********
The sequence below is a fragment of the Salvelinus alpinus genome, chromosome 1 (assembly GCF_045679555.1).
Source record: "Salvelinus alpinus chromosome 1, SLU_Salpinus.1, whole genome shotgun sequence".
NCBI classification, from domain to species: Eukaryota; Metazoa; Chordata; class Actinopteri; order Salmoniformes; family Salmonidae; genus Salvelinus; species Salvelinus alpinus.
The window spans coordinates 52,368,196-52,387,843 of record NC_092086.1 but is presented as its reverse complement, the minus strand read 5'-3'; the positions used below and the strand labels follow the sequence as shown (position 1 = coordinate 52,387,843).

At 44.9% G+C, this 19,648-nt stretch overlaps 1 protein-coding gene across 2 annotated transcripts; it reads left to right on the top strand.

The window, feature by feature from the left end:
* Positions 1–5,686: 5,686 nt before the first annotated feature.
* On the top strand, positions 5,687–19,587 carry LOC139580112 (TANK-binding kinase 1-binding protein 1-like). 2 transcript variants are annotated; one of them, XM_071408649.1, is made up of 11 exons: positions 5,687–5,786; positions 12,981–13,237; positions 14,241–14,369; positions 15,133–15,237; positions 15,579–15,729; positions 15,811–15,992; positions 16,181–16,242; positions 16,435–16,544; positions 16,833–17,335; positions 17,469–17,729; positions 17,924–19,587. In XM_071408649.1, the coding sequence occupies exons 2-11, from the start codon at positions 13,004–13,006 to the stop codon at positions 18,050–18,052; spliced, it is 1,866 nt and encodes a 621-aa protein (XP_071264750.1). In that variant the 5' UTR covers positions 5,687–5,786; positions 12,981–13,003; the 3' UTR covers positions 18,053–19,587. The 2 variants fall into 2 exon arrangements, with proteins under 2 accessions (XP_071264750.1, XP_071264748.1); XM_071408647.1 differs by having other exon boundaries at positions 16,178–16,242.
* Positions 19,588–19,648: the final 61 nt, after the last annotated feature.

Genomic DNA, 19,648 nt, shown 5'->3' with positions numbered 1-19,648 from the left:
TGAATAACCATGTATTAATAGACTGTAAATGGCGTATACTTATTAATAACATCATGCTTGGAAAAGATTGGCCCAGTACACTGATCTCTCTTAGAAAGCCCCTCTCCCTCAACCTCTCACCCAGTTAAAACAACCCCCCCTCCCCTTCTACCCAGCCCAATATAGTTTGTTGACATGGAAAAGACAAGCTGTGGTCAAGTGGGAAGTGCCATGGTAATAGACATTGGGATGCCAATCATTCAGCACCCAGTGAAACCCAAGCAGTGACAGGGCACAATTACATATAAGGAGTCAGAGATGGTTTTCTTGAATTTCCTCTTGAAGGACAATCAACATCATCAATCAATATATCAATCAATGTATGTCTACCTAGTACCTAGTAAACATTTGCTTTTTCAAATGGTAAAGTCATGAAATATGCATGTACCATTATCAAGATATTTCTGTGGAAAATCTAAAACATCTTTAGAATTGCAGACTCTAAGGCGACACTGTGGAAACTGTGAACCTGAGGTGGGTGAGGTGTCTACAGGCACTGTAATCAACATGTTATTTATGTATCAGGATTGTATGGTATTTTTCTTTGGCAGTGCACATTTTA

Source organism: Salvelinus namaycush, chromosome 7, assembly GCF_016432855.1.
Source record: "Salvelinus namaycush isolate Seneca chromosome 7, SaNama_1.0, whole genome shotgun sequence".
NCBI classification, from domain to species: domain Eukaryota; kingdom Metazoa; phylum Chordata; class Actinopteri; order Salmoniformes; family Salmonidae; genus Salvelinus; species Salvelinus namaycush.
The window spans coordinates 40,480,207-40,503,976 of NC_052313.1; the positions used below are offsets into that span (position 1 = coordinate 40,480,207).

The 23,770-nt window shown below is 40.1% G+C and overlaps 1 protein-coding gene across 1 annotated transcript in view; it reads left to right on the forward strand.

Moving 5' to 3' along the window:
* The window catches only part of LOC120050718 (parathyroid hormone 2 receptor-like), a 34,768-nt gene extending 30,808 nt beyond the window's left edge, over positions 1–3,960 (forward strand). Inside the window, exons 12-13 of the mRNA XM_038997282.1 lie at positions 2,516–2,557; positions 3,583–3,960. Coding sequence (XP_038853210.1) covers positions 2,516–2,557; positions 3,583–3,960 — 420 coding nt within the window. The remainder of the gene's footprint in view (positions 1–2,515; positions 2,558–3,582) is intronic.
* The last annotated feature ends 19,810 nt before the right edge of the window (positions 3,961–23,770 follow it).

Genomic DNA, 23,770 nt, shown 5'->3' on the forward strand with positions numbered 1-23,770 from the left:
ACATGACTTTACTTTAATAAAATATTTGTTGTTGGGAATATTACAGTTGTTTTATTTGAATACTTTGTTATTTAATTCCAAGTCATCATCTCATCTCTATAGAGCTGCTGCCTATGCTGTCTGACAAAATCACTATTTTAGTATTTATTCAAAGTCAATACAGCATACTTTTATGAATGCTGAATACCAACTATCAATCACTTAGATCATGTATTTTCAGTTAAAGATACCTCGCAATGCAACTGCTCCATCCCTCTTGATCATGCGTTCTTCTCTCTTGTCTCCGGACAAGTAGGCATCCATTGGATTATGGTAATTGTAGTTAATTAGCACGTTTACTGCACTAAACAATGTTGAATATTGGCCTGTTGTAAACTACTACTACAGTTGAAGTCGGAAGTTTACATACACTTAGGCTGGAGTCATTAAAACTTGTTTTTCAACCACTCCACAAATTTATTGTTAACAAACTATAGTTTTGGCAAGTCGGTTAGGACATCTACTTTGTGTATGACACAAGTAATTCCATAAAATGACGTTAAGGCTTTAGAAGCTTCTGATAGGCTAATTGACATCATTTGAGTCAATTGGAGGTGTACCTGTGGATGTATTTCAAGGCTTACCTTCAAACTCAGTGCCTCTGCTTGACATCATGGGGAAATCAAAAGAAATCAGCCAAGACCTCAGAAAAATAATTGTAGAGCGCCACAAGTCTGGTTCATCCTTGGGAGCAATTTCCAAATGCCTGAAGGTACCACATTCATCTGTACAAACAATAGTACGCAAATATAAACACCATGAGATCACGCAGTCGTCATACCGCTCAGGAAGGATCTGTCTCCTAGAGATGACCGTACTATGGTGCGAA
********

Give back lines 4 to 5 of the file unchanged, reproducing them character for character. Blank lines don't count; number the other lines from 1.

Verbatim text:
The window spans coordinates 52,368,196-52,387,843 of record NC_092086.1 but is presented as its reverse complement, the minus strand read 5'-3'; the positions used below and the strand labels follow the sequence as shown (position 1 = coordinate 52,387,843).

At 44.9% G+C, this 19,648-nt stretch overlaps 1 protein-coding gene across 2 annotated transcripts; it reads left to right on the top strand.